As we finished up, I looked across at her and said "Hey....this was GREAT.....can we do it again next year ? " She gives me a look that would stop a clock......ahahahahaaaa

    Ain't never heard from 'em again :D
     
  18. Danaus29

    Danaus29 Well-Known Member Supporter

    Messages:
    19,683
    Joined:
    Sep 11, 2005
    Location:
    Ohio
    One mistake people make is to keep their copies of their returns for only 7 years because that is all the IRS says you have to keep them. What they don't tell you is that if they suspect fraud (and if you accidentally mess up you are attempting to defraud the govt) they can and will go back too when you first filed your taxes. We met an elderly gentleman who was fighting the IRS on an error he made 20 years back, and this was about 10 years after he retired! He had no copies of his returns having thrown them all out after the required 7 years and no way to refute what the IRS was saying. KEEP ALL YOUR RETURNS, WILL THEM TO YOUR GRANDCHILDREN!!!!!
     
  19. Ann-NWIowa

    Ann-NWIowa Well-Known Member Supporter

    Messages:
    5,849
    Joined:
    Sep 28, 2002
    From my experience I'd say the IRS does not hire the smartest people in the world. At work we had an incident where the IRS had made a mistake and was sending us info about a probate estate we'd never heard of...so I called to tell them so. After hearing "we can't discuss this with you as you're not authorized" a dozen times, I interrupted and kindly explained I didn't want to discuss anything I just wanted to tell them something, they didn't need to say ANYTHING, just listen. Didn't work so we sent a letter. Got a phone call from IRS DEMANDING she speak to the boss. The boss gets on the line and she says "we can't discuss this with you as you're not authorized" ... after a brief silence boss says "but YOU called me!!" We decided next letter we'll have the post office return marked deceased (problem concerns probate estate). Fortunately not all agents are so dense!!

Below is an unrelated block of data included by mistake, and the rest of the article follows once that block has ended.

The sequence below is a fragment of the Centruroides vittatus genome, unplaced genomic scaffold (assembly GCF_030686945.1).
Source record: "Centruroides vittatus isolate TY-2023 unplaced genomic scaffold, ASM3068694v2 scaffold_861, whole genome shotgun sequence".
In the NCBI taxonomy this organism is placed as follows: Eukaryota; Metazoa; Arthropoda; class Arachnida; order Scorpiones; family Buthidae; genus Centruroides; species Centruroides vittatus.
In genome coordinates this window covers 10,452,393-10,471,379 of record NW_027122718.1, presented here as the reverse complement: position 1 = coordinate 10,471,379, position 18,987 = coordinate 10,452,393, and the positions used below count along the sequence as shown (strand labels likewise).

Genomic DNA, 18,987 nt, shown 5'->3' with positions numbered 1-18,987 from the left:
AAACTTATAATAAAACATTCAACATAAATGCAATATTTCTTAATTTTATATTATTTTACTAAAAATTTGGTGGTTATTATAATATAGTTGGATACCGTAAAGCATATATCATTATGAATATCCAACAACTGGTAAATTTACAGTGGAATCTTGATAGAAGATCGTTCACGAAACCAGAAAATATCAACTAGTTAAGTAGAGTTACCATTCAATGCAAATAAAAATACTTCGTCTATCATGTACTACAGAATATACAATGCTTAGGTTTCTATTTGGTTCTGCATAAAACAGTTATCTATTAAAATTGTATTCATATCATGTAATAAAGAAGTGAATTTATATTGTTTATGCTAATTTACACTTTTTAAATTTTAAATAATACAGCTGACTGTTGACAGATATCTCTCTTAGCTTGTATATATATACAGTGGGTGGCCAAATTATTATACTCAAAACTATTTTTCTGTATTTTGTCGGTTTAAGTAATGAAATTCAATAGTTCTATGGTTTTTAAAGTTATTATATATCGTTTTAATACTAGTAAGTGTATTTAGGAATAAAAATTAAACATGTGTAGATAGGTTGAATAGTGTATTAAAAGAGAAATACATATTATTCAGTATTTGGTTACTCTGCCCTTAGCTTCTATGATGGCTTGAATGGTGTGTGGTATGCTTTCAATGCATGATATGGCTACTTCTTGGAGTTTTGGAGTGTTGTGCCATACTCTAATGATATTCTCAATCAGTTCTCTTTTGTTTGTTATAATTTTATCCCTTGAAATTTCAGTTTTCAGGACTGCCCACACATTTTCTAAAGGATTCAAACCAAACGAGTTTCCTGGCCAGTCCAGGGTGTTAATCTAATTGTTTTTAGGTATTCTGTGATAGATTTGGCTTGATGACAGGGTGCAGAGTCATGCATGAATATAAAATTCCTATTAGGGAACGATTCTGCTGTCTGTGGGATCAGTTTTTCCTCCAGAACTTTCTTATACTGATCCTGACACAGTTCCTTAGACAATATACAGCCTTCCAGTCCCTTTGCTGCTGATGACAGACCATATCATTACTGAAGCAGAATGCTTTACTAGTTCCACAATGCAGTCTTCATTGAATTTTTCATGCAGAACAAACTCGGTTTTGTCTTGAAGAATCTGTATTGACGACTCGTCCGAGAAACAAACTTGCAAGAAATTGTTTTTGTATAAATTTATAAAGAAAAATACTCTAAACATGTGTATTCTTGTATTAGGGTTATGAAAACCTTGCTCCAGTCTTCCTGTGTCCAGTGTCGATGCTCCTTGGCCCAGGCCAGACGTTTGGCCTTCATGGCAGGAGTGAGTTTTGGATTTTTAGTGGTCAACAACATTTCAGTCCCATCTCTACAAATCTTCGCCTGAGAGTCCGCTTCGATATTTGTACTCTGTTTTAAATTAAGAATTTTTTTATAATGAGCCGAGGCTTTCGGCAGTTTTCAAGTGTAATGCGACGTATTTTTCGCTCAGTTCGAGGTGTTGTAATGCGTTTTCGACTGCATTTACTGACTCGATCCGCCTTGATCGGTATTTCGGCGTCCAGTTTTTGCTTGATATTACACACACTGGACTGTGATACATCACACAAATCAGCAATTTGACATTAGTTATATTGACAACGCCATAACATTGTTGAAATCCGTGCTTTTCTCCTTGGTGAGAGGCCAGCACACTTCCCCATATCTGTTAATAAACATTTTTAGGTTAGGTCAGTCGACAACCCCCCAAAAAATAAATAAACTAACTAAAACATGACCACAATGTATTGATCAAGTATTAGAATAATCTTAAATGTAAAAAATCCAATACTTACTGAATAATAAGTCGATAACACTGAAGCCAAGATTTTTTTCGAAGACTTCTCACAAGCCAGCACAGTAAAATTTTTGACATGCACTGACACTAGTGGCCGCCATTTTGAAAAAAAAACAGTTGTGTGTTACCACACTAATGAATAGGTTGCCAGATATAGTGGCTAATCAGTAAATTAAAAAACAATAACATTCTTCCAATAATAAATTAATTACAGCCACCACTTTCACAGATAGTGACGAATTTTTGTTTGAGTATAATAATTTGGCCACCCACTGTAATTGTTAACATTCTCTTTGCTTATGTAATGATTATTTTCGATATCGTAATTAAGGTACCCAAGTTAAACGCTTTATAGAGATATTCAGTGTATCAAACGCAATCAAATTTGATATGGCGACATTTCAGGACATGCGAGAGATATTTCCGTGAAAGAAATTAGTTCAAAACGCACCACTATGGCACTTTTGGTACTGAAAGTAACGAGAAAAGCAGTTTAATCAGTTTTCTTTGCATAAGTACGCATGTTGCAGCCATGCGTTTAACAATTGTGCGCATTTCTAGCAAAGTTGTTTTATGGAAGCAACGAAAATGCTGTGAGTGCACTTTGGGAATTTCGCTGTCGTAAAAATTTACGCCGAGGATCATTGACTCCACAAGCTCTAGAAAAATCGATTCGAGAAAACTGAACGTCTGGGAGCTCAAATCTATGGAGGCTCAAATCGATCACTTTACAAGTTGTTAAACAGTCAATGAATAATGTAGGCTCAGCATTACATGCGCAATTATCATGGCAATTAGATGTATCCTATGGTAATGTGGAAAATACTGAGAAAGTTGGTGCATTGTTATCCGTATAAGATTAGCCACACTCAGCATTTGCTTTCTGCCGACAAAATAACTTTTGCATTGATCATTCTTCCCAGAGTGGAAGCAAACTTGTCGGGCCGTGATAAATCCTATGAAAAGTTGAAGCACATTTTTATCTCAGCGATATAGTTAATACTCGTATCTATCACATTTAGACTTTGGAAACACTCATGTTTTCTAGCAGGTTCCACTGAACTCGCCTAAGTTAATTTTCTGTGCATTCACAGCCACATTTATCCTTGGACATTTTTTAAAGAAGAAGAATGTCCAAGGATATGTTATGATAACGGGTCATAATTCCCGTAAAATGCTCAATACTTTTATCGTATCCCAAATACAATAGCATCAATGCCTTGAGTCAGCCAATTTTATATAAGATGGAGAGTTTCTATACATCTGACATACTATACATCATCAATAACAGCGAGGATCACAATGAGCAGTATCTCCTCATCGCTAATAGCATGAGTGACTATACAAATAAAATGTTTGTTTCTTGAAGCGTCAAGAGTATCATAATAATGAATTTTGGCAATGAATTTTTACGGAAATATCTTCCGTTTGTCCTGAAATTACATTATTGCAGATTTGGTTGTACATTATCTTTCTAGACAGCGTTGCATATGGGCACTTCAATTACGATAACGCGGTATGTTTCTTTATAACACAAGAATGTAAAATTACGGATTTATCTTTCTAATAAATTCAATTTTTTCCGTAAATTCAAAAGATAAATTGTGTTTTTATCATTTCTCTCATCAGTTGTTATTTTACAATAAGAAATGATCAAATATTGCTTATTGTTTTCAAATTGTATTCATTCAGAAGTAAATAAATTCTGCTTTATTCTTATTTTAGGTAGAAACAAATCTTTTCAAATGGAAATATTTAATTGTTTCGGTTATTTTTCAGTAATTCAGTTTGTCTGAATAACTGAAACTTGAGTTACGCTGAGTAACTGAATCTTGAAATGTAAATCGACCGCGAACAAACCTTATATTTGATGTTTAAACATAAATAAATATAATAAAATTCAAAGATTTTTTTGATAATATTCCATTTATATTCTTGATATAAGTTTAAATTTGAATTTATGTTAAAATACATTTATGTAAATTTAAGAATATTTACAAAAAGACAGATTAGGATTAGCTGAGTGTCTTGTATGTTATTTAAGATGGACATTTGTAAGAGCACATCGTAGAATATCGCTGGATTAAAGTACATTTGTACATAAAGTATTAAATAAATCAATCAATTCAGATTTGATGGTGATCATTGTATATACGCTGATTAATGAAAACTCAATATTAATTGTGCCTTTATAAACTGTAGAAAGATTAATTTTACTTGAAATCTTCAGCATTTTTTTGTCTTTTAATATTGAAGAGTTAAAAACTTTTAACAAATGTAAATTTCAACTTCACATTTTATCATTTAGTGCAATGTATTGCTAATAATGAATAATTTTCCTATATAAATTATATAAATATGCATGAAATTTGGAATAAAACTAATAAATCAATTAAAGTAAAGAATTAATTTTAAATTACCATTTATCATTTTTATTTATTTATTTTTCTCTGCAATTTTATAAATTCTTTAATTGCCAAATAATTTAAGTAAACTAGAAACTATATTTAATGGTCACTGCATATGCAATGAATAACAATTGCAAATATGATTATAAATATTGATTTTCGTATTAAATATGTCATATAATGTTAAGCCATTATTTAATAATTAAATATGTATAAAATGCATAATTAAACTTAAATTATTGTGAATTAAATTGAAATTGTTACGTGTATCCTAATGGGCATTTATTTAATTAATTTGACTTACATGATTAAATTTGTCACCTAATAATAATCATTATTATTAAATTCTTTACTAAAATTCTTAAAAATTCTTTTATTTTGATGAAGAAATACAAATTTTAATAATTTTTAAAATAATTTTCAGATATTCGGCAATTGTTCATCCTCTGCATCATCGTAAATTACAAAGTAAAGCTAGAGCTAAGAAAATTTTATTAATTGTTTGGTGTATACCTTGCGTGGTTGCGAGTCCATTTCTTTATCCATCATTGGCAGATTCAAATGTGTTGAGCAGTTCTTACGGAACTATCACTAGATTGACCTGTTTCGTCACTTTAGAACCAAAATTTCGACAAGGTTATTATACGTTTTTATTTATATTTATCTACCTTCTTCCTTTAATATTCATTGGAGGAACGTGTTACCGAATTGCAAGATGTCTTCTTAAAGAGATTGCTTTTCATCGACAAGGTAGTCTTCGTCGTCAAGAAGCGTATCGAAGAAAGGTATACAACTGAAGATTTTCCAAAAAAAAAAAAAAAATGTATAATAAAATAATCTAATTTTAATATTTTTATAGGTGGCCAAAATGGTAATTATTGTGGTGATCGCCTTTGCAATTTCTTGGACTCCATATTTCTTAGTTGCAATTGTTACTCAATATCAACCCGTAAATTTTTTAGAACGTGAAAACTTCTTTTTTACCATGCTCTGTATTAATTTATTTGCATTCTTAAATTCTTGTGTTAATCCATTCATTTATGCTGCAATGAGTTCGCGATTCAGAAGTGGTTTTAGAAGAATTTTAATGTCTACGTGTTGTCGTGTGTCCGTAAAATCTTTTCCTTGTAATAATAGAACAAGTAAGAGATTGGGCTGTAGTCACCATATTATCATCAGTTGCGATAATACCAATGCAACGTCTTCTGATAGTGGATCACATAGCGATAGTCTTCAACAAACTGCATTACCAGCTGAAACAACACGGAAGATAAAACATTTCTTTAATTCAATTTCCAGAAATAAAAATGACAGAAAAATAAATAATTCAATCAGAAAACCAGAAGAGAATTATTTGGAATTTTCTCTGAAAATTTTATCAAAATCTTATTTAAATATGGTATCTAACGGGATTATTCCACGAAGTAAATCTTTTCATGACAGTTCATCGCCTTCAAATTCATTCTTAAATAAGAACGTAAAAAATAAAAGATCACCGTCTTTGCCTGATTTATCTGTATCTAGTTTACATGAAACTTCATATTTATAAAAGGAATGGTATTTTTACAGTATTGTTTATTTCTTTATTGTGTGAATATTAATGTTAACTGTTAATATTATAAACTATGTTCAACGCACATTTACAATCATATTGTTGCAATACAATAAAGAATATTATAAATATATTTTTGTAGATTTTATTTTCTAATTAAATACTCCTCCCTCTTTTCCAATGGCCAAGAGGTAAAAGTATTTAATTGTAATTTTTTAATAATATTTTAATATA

20. primroselane

    primroselane Well-Known Member

    Messages:
    2,007
    Joined:
    May 10, 2002
    Location:
    Deep in the heart of Texas
    Many people get a letter which states that their name does not match the recorded name for that number. IRS gets all their name and social security number information from the Social Security Administration (SSA). A lot of women change names almost as frequently as they change clothes. If the name on the return does not match the name on the social security records a computer may automatically freeze the account until the matter is resolve.

    Additionally, some women feel they have the right to change a child's last name without going through the legal process and notifying the SSA. This is a very good way to delay any refund.

    Congress enacts the Internal Revenue Code, approves IRS rules and regulations, and oversees the agency. The President nominates the IRS Commissioner and Congress approves him. It is fascinating that politicians get so many of the public to direct their anger at the IRS instead of them. Oh well, no one ever said the electorate was bright.